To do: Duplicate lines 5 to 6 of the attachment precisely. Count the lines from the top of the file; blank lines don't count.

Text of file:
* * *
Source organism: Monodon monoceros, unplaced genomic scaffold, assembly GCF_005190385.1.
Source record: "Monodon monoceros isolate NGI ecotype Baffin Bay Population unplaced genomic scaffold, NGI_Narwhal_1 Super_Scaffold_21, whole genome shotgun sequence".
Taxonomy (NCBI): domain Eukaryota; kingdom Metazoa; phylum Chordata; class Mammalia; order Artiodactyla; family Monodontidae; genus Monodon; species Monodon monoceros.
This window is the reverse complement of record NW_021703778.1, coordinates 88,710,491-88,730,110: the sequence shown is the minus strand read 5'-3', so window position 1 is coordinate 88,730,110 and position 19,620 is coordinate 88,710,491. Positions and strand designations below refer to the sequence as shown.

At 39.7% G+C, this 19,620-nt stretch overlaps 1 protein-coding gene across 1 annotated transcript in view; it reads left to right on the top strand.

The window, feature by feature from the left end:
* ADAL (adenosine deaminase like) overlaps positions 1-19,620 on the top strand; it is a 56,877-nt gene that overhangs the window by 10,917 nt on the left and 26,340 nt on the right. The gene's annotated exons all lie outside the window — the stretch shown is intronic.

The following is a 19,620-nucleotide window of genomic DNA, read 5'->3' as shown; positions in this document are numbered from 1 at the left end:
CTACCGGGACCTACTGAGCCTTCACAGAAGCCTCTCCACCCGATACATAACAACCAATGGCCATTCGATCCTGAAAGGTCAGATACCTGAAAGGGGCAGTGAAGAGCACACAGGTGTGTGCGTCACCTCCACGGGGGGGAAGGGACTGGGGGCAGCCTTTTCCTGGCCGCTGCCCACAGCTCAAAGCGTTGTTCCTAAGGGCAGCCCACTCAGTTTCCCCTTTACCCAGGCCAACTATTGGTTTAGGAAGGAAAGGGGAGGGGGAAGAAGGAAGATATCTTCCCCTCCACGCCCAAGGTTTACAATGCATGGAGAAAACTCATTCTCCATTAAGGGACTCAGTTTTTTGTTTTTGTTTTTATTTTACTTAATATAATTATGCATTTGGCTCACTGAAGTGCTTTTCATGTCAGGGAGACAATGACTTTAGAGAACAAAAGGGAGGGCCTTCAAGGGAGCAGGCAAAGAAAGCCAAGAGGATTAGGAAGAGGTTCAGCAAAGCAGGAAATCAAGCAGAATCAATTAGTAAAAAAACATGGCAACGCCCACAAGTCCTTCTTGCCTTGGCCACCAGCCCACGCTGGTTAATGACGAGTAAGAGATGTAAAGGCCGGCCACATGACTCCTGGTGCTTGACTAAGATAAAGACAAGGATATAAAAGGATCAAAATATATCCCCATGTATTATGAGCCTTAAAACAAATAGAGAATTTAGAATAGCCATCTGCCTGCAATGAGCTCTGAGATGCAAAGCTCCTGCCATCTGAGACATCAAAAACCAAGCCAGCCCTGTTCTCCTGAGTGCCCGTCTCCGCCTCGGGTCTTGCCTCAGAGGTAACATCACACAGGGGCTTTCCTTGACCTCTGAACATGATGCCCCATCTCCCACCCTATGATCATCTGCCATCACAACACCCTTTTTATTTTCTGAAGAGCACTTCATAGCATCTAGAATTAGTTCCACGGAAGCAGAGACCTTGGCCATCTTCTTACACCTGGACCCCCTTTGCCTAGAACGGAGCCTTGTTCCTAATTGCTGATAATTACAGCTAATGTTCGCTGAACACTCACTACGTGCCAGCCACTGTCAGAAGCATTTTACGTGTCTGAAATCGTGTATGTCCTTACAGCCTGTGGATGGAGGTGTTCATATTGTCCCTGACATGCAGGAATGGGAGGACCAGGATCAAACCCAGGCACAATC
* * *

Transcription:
At 39.7% G+C, this 19,620-nt stretch overlaps 1 protein-coding gene across 1 annotated transcript in view; it reads left to right on the top strand.

The window, feature by feature from the left end: